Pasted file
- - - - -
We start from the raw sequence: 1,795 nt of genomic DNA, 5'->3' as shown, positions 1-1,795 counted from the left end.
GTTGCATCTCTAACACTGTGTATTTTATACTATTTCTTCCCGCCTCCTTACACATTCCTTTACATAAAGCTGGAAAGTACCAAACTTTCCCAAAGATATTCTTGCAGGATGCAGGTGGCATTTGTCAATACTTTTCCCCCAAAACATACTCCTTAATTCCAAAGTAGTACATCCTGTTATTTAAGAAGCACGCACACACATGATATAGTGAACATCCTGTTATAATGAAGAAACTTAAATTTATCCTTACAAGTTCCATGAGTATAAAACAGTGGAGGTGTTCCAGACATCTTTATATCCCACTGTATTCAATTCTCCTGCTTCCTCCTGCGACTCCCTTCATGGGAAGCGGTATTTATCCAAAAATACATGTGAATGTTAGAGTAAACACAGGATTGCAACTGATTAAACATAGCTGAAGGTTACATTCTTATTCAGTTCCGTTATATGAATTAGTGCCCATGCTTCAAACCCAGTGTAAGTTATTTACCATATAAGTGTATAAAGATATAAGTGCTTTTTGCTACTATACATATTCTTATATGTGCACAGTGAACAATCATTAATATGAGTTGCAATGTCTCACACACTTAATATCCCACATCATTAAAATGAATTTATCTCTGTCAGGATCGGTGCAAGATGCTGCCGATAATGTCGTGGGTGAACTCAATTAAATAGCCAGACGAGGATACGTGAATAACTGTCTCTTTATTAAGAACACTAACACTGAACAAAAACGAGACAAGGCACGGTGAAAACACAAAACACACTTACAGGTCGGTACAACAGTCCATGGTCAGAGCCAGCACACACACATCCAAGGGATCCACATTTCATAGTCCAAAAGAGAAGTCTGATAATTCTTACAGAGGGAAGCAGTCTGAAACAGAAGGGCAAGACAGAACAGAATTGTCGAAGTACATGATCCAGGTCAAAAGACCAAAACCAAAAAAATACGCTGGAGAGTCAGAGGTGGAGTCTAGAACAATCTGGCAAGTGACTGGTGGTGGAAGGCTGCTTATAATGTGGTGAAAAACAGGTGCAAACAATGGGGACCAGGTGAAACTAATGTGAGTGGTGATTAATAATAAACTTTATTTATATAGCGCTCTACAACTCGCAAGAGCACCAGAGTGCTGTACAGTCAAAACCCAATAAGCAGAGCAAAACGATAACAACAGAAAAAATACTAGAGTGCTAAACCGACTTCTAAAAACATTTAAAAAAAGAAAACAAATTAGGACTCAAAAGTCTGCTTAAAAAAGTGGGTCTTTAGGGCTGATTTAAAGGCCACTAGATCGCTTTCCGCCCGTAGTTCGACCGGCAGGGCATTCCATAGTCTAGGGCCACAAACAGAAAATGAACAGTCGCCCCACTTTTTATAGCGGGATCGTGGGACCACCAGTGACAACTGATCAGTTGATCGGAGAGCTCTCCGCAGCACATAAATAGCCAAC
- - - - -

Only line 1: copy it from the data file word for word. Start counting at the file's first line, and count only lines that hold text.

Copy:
We start from the raw sequence: 1,795 nt of genomic DNA, 5'->3' as shown, positions 1-1,795 counted from the left end.